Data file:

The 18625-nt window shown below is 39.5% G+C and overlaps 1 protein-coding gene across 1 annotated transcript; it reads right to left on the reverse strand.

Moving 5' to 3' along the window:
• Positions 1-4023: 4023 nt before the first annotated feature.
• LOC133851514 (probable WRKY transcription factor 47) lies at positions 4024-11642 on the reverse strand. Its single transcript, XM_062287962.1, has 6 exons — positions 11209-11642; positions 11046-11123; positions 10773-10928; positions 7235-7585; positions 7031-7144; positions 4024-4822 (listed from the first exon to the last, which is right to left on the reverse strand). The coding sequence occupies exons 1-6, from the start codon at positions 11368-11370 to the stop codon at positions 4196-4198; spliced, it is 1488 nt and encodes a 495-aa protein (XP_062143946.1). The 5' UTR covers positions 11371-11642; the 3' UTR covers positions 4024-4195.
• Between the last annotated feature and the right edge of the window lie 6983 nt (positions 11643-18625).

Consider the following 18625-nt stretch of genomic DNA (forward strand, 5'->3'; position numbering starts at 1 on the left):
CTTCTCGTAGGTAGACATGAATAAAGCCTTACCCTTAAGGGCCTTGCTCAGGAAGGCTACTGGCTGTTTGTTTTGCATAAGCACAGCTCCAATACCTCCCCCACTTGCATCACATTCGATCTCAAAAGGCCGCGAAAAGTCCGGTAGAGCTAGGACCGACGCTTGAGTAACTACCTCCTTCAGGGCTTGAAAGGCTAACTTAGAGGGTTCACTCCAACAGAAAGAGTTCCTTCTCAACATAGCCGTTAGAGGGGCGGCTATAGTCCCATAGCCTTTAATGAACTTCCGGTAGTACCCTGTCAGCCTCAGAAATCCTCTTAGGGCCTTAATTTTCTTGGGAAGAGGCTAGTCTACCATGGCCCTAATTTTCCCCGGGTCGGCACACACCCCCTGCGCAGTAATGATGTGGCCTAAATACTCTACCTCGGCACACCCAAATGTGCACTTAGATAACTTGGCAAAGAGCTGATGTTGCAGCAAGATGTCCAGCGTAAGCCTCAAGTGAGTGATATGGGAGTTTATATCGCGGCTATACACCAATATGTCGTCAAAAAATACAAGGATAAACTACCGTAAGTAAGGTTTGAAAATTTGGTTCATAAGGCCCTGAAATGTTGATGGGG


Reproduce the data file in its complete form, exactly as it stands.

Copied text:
The 18625-nt window shown below is 39.5% G+C and overlaps 1 protein-coding gene across 1 annotated transcript; it reads right to left on the reverse strand.

Moving 5' to 3' along the window:
• Positions 1-4023: 4023 nt before the first annotated feature.
• LOC133851514 (probable WRKY transcription factor 47) lies at positions 4024-11642 on the reverse strand. Its single transcript, XM_062287962.1, has 6 exons — positions 11209-11642; positions 11046-11123; positions 10773-10928; positions 7235-7585; positions 7031-7144; positions 4024-4822 (listed from the first exon to the last, which is right to left on the reverse strand). The coding sequence occupies exons 1-6, from the start codon at positions 11368-11370 to the stop codon at positions 4196-4198; spliced, it is 1488 nt and encodes a 495-aa protein (XP_062143946.1). The 5' UTR covers positions 11371-11642; the 3' UTR covers positions 4024-4195.
• Between the last annotated feature and the right edge of the window lie 6983 nt (positions 11643-18625).

Consider the following 18625-nt stretch of genomic DNA (forward strand, 5'->3'; position numbering starts at 1 on the left):
CTTCTCGTAGGTAGACATGAATAAAGCCTTACCCTTAAGGGCCTTGCTCAGGAAGGCTACTGGCTGTTTGTTTTGCATAAGCACAGCTCCAATACCTCCCCCACTTGCATCACATTCGATCTCAAAAGGCCGCGAAAAGTCCGGTAGAGCTAGGACCGACGCTTGAGTAACTACCTCCTTCAGGGCTTGAAAGGCTAACTTAGAGGGTTCACTCCAACAGAAAGAGTTCCTTCTCAACATAGCCGTTAGAGGGGCGGCTATAGTCCCATAGCCTTTAATGAACTTCCGGTAGTACCCTGTCAGCCTCAGAAATCCTCTTAGGGCCTTAATTTTCTTGGGAAGAGGCTAGTCTACCATGGCCCTAATTTTCCCCGGGTCGGCACACACCCCCTGCGCAGTAATGATGTGGCCTAAATACTCTACCTCGGCACACCCAAATGTGCACTTAGATAACTTGGCAAAGAGCTGATGTTGCAGCAAGATGTCCAGCGTAAGCCTCAAGTGAGTGATATGGGAGTTTATATCGCGGCTATACACCAATATGTCGTCAAAAAATACAAGGATAAACTACCGTAAGTAAGGTTTGAAAATTTGGTTCATAAGGCCCTGAAATGTTGATGGGG